Why the FFA have made the right call on grassroots soccer

The grassroots level is where our stars are born, where we discover our love for the game.

It’s arguably the most important level of the game and without it, the sport of soccer in this country would be next to nothing.

In light of the recent coronavirus outbreak that has been dominating the headlines worldwide, the FFA originally decided to continue games at the community level, without crowds.

From a certain point of view, it made sense.

Local clubs thrive on matchdays and to play fixtures as per usual, just without any supporters.

Only players, coaches, officials, registered ground staff and media were going to be allowed attendance.

But this week, the FFA have overruled this decision, instead opting to postpone all fixtures below the A-League until the virus outbreak reaches a manageable level.

One which would allow fans to go to games without running the risk of contracting COVID-19.

It’s hard to argue that the FFA have made the incorrect decision.

As much as we want to watch our favourite clubs play whilst we sit at home, cheering them on, it’s hard for clubs to warrant fixtures being played without gameday income.

As fans, we can often take our purchases and financial commitments to clubs for granted. It’s easy to do so, especially if you’re a long serving member of the club.

At the start of the year, prior to the outbreak, many fans would’ve felt paid their membership fees, bought their attire and anything else without thinking twice.

Just the beginning of another season.

But now, with all those fees paid and no games to help bring more money in, clubs would struggle.

Clubs rely heavily on food, drinks and ticket purchases to keep them afloat during the season. It’s a reliable source of income that doesn’t need much attention, if any.

People will always buy tickets on the day, buy their own dinners and even a few drinks if they’re in the mood. It’s a given for most clubs and it is an easy way to make profit.

However, with no fans at games, things change drastically.

Players, coaches, ground staff and club media still have paychecks to be met. Referees are in the same boat.

Power bills don’t come cheap and with games being played, you can bet those bills would take their toll, especially night fixtures where lights are required to be on.

Furthermore, by playing these fixtures, you run the risk of people contracting the virus.

Yes, it’s not as risky as having hundreds or thousands of fans enter the stadiums/grounds.

But the chances of it happening, albeit slim, are still higher than we all wish it was.

Clubs will still make significant losses from this outbreak, make no mistake about that.

Some AFL clubs are reporting that they may be in for financial losses of more than $5 million, a staggering amount.

Clubs across the Serie A, Bundesliga, La Liga and the Premier League will also make losses.

Community level clubs are in the same boat. But it’s certainly smarter and above all else, safer to have these games postponed until the time comes when we can all shake hands again.

When we can go outside without having to worry about what might happen.

When we can live our lives as per normal.

Many fans will be staying at home during these bizarre times and limiting how often they leave the house.

As much as they’d love to see their sides play whilst in the comfort and safety of their own homes, it simply isn’t the way.

Fans will simply need to find other ways to entertain themselves as their local clubs will have to join many more around the world, in a period of limbo.

Although the decision would have been one they did not make lightly, FFA CEO James Johnson and his team have certainly done the right thing in postponing.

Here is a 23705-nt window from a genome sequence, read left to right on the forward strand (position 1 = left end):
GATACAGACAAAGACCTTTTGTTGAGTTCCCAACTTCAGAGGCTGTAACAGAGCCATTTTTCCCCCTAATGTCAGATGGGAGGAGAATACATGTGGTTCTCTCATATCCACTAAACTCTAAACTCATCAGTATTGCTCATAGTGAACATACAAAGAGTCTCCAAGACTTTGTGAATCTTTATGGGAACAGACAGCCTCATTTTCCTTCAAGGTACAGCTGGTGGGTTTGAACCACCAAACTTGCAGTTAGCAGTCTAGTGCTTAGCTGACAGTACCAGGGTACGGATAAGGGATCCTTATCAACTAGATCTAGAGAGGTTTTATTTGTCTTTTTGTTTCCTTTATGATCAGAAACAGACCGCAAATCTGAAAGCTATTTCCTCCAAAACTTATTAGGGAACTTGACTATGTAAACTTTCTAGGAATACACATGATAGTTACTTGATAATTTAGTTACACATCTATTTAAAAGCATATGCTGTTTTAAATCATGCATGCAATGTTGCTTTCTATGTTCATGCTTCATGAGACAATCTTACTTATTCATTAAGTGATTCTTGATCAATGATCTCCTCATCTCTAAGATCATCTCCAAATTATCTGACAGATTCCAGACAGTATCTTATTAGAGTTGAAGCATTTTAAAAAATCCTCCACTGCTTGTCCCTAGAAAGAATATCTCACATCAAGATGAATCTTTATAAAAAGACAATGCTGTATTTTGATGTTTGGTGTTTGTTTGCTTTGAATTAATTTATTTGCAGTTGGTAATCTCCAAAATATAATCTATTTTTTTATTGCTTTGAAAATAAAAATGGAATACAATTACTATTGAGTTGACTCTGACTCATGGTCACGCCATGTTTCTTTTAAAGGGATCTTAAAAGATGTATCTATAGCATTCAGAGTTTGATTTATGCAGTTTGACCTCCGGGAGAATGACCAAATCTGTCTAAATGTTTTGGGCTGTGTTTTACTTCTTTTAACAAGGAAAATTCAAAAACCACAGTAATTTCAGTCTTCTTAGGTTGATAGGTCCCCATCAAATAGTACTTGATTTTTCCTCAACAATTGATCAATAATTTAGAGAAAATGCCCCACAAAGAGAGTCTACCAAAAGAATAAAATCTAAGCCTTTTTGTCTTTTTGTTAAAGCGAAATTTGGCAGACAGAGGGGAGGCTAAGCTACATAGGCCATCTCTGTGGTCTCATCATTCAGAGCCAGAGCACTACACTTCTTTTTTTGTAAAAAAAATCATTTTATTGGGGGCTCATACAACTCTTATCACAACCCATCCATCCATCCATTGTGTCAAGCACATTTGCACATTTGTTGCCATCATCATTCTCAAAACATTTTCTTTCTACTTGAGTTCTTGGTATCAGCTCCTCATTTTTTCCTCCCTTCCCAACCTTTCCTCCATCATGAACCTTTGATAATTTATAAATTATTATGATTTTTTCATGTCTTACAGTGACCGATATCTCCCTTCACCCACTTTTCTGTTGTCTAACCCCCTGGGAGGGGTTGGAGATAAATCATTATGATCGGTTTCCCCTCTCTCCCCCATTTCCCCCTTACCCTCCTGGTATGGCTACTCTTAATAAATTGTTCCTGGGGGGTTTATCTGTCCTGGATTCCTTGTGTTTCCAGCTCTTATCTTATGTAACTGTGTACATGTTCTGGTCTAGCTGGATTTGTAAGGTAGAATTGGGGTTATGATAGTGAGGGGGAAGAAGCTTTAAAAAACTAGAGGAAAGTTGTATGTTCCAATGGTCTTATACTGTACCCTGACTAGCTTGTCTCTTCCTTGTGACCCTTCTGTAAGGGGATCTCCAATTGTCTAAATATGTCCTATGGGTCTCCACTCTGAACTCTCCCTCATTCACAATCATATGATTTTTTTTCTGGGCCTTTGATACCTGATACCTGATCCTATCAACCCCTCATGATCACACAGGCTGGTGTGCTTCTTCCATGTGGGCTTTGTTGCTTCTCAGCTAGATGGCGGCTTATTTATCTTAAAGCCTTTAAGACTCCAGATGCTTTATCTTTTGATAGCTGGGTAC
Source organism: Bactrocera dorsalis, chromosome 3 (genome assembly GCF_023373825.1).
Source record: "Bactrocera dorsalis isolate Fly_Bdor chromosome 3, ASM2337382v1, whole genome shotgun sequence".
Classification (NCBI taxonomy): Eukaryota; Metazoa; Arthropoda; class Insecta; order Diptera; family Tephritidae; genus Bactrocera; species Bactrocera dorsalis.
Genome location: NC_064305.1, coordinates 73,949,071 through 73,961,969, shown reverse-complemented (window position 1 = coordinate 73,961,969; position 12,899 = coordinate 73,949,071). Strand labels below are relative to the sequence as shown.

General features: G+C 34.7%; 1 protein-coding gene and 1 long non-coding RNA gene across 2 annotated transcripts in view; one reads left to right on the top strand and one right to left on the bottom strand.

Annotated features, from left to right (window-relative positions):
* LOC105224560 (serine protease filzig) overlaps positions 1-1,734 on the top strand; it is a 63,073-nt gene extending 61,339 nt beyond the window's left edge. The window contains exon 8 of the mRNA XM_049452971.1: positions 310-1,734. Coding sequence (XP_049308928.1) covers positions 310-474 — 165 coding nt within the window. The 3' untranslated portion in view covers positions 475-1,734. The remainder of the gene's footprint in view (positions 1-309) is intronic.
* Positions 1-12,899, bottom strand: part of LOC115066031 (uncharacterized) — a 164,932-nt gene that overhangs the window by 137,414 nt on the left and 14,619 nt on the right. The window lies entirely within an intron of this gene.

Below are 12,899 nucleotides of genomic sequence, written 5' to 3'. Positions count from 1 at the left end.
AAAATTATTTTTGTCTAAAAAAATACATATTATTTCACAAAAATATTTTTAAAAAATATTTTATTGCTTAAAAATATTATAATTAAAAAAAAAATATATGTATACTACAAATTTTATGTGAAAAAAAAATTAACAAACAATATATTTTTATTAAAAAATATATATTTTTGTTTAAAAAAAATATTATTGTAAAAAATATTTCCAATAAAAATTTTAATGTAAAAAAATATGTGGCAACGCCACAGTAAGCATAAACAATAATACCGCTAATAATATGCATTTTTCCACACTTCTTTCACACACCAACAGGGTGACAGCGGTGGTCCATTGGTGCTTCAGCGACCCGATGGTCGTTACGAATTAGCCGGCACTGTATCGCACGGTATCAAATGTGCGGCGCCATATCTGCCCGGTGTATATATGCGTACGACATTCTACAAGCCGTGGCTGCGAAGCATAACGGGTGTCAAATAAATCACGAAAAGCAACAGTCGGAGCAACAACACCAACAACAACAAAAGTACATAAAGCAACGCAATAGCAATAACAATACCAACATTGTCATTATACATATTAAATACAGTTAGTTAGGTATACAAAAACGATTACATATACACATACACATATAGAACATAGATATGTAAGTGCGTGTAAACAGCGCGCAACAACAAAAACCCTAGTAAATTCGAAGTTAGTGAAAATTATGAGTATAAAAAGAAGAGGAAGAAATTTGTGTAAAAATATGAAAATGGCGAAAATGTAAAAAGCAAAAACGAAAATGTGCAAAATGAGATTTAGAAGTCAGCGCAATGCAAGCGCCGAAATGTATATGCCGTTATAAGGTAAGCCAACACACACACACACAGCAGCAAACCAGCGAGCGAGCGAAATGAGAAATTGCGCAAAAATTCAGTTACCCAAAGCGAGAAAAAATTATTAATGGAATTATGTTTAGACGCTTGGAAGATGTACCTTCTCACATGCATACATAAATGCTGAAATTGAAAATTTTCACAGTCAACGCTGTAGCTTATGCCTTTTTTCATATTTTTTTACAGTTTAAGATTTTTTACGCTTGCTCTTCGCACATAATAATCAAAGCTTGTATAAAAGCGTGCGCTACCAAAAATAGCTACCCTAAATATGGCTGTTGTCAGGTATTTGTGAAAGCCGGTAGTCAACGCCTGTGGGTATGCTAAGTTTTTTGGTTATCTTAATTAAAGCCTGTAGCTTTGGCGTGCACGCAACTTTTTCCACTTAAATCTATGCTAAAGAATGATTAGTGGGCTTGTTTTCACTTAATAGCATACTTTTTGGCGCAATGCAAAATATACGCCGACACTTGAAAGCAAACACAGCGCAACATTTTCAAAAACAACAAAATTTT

By running these fixtures, it’s simply running the unnecessary risk of spreading the virus and that’s the last thing needed right now.

Johnson has been thrown out of the frying pan and into the fire as CEO, but he has made a good start in trying circumstances and let’s hope he stays on this trend.

However, he and his team need to continue making these tough calls.

Next up, postponement of the A-League.

Once again, it’s merely common sense.

What are your thoughts on this issue? Let us know and get involved in the conversation on Twitter @Soccersceneau

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Caelum Ferrarese is a Senior journalist with Soccerscene. He reports widely on micro policy within Australasia and industry disruptions at grassroots level.

K-League’s beneficial partnership with La Liga: A blueprint for the A-League?

Late last year, the Korean K-League and Spain’s La Liga signed an MOU to advance the collaboration and communication between both leagues and mutually grow their competitions.

At the time of the announcement of the three-year partnership, matters that the two leagues were set to focus on included the development of sport projects, different training programs, addressing anti-piracy issues and creating an economic control mechanism for the K-League and its clubs.

Since last December, the leagues have conducted a wide range of joint workshops and campaigns on these different agenda items.

For example, La Liga has offered multiple training sessions to coaches and K-League staff based on the experience of the La Liga Sports Projects team in their initiatives across the globe. These sessions are held virtually (with a scope to return to face-to-face if COVID allows) with Spanish clubs such as Valencia CF and Elche participating in them, and is set to continue deep into the 2021/22 season.

Similarly to what has been done with coaching education, both leagues have held virtual training conferences on financial control to ensure the viability and long term growth of the K-League and its teams. Using an offline format, a mechanism which has allowed La Liga clubs to reduce their debt from €650 million in 2013 to €23 million in 2020 will also be explained this coming season.

A prominent area which the two leagues looked to address in the initial months of the agreement was the fight against audio-visual piracy. The K-League have launched the “Protect K-League” campaign and alongside the technological advancements developed by La Liga’s anti-piracy branch, this seems to be a high priority for the two competitions.

The eSports field will also be targeted in the coming months, with the K-League and La Liga to carry out joint projects and activations. Both countries have seen the importance of the gaming world and have grown significantly in this sector in recent years.